The opinion of the court was delivered by: Bua, District Judge.
The matter before the court is a pro se prisoner civil rights action
brought pursuant to 42 U.S.C. § 1983. Plaintiff, Clifford Osborne,
brings this action against various defendants, both public officials and
private actors, for alleged deprivations of his right to due process in
the conduct of his criminal trial. Presently before the court are the
motions to dismiss of the various parties.
Plaintiff's pro se complaint alleges that during the course of his
criminal trial for the offense of murder, various public officials and
private actors engaged in activities which prevented the full and fair
of the facts surrounding the crime, specifically those facts which
related to plaintiff's defense of self defense. In essence, plaintiff
alleges that due to the efforts of the named defendants, he was unable to
present evidence of an alleged burglary of his office which allegedly
precipitated the homicide for which he was charged. Plaintiff alleges that
the then State's Attorney, Bernard Carey, withheld evidence of the
burglary in the criminal trial; that his privately retained attorney, Sam
Adam, also intentionally withheld evidence of the burglary; and that
Circuit Judge Olson signed a warrant for plaintiff's arrest and denied
him bond. In addition, plaintiff alleges that various police officers,
Officers Breckenridge, Bolden, Serpe and Baldree, testified falsely in an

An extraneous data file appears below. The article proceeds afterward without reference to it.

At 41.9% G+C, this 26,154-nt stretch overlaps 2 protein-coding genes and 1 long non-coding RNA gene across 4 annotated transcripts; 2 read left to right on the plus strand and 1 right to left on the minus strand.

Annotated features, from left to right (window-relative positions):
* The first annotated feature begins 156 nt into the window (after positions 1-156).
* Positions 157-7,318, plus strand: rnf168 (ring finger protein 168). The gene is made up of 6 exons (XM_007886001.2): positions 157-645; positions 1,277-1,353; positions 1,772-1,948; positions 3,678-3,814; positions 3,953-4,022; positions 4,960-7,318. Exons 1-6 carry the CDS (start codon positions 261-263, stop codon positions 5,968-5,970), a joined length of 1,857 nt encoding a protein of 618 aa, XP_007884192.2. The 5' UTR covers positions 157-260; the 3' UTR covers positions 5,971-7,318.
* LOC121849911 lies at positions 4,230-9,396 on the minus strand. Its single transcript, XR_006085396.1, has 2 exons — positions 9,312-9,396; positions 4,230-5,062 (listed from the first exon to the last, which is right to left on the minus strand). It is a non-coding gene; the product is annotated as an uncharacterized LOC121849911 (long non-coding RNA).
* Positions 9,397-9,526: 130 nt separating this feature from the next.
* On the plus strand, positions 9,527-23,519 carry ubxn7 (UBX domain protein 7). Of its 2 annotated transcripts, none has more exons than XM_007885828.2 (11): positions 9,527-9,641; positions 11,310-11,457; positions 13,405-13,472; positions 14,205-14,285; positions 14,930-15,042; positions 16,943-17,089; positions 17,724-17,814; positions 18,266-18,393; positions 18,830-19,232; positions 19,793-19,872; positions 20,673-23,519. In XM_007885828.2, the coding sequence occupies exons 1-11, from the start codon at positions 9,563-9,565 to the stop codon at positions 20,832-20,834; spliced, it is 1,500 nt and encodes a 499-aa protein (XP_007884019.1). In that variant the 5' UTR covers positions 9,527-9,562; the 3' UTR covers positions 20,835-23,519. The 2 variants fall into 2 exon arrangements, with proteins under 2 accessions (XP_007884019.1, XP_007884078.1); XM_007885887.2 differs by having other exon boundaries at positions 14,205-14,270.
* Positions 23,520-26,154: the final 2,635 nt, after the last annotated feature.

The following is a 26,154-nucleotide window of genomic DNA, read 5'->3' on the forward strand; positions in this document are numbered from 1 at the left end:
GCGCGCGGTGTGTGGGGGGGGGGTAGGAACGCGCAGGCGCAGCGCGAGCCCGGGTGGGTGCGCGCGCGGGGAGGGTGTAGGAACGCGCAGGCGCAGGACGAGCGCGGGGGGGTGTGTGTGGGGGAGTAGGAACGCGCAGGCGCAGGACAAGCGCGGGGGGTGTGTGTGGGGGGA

effort to obtain plaintiff's conviction. Finally, plaintiff alleges that
Leonard Richman (apparently plaintiff's employer), and other unknown
private actors, used their "influence with Cook County State's Attorney."
The court has carefully reviewed plaintiff's complaint and has
attempted to liberally construe the sparse allegations contained
therein. The court finds, however, that notwithstanding the liberal
construction afforded pro se prisoner complaints, the instant complaint
must be dismissed for failure to state a claim upon which relief may be
granted. See Tarkowski v. Bartlett Realty Co., 644 F.2d 1204 (7th Cir.
Plaintiff's allegations related to State's Attorney Carey and Judge
Olson must be dismissed as these parties enjoy absolute immunity from
damage actions under § 1983 in the performance of their
responsibilities as prosecutor and judge respectively. See Imbler v.
Pachtman, 424 U.S. 409, 96 S.Ct. 984, 47 L.Ed.2d 128 (1976); Pierson v.
Ray, 386 U.S. 547, 87 S.Ct. 1213, 18 L.Ed.2d 288 (1976). As the plaintiff
has failed to allege that the conduct of these defendants was beyond the
scope of their official responsibilities, these claims must be
Similarly, plaintiff's allegations related to the alleged false
testimony of Officers Breckenridge, Bolden, Serpe and Baldree must also
be dismissed. Just as prosecutors and judges enjoy absolute immunity in
§ 1983 actions, witnesses, including police officers, also are
entitled to absolute immunity. Briscoe v. LaHue, 663 F.2d 713 (1981).
Because plaintiff's allegations concerning Officers Breckenridge,
Bolden, Serpe and Baldree are related to their conduct as witnesses,
these claims must also be dismissed.
Plaintiff's allegations against defendants Adam and Richman also fail
to state a claim, Plaintiff's allegations are insufficient to set forth
facts suggesting a conspiracy between the state officials and these
private defendants. In addition, there are no allegations of fact
suggesting a racial or other invidiously discriminatory animus behind the
private defendants' alleged conspiracy. For these reasons, plaintiff's
complaint fails to state a claim against these private actors under
either § 1983 or § 1985(3). Briscoe v. LaHue, 663 F.2d 713, 723
For the reasons stated, plaintiff's complaint is dismissed.
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